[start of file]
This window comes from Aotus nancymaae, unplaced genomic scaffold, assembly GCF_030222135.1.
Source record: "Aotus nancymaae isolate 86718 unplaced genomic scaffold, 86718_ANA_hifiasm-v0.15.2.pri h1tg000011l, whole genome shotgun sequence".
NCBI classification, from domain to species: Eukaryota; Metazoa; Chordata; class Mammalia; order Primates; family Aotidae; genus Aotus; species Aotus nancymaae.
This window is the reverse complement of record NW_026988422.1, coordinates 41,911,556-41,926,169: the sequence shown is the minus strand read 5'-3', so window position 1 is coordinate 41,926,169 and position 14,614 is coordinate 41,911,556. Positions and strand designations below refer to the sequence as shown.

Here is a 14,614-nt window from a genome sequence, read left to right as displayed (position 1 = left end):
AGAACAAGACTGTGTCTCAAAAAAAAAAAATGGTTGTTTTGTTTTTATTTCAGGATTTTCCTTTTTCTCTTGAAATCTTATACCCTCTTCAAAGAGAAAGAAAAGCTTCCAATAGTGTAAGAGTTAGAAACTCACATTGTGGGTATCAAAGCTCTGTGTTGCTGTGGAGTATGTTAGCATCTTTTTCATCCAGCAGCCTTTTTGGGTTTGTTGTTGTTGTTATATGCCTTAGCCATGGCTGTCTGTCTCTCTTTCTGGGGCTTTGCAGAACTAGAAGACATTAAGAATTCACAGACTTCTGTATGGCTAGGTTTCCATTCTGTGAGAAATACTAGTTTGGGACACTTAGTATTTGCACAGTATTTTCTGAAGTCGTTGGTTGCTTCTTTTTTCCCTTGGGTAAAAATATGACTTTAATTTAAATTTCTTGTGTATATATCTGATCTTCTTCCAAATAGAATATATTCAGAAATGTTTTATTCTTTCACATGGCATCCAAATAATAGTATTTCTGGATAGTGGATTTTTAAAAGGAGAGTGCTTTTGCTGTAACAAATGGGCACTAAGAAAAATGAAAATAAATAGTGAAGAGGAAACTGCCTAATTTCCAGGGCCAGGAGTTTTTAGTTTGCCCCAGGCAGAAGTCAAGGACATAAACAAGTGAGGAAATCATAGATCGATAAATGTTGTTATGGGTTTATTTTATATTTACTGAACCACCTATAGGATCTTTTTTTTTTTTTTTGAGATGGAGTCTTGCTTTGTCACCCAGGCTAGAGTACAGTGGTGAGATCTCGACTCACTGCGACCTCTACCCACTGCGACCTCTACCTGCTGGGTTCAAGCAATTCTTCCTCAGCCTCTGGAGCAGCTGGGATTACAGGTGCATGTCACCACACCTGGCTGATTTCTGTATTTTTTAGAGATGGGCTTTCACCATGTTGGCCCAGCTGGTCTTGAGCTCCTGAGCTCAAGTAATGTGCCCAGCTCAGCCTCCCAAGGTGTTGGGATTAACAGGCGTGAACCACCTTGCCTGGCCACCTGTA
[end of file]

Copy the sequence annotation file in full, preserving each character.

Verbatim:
This window comes from Aotus nancymaae, unplaced genomic scaffold, assembly GCF_030222135.1.
Source record: "Aotus nancymaae isolate 86718 unplaced genomic scaffold, 86718_ANA_hifiasm-v0.15.2.pri h1tg000011l, whole genome shotgun sequence".
NCBI classification, from domain to species: Eukaryota; Metazoa; Chordata; class Mammalia; order Primates; family Aotidae; genus Aotus; species Aotus nancymaae.
This window is the reverse complement of record NW_026988422.1, coordinates 41,911,556-41,926,169: the sequence shown is the minus strand read 5'-3', so window position 1 is coordinate 41,926,169 and position 14,614 is coordinate 41,911,556. Positions and strand designations below refer to the sequence as shown.

Here is a 14,614-nt window from a genome sequence, read left to right as displayed (position 1 = left end):
AGAACAAGACTGTGTCTCAAAAAAAAAAAATGGTTGTTTTGTTTTTATTTCAGGATTTTCCTTTTTCTCTTGAAATCTTATACCCTCTTCAAAGAGAAAGAAAAGCTTCCAATAGTGTAAGAGTTAGAAACTCACATTGTGGGTATCAAAGCTCTGTGTTGCTGTGGAGTATGTTAGCATCTTTTTCATCCAGCAGCCTTTTTGGGTTTGTTGTTGTTGTTATATGCCTTAGCCATGGCTGTCTGTCTCTCTTTCTGGGGCTTTGCAGAACTAGAAGACATTAAGAATTCACAGACTTCTGTATGGCTAGGTTTCCATTCTGTGAGAAATACTAGTTTGGGACACTTAGTATTTGCACAGTATTTTCTGAAGTCGTTGGTTGCTTCTTTTTTCCCTTGGGTAAAAATATGACTTTAATTTAAATTTCTTGTGTATATATCTGATCTTCTTCCAAATAGAATATATTCAGAAATGTTTTATTCTTTCACATGGCATCCAAATAATAGTATTTCTGGATAGTGGATTTTTAAAAGGAGAGTGCTTTTGCTGTAACAAATGGGCACTAAGAAAAATGAAAATAAATAGTGAAGAGGAAACTGCCTAATTTCCAGGGCCAGGAGTTTTTAGTTTGCCCCAGGCAGAAGTCAAGGACATAAACAAGTGAGGAAATCATAGATCGATAAATGTTGTTATGGGTTTATTTTATATTTACTGAACCACCTATAGGATCTTTTTTTTTTTTTTTGAGATGGAGTCTTGCTTTGTCACCCAGGCTAGAGTACAGTGGTGAGATCTCGACTCACTGCGACCTCTACCCACTGCGACCTCTACCTGCTGGGTTCAAGCAATTCTTCCTCAGCCTCTGGAGCAGCTGGGATTACAGGTGCATGTCACCACACCTGGCTGATTTCTGTATTTTTTAGAGATGGGCTTTCACCATGTTGGCCCAGCTGGTCTTGAGCTCCTGAGCTCAAGTAATGTGCCCAGCTCAGCCTCCCAAGGTGTTGGGATTAACAGGCGTGAACCACCTTGCCTGGCCACCTGTA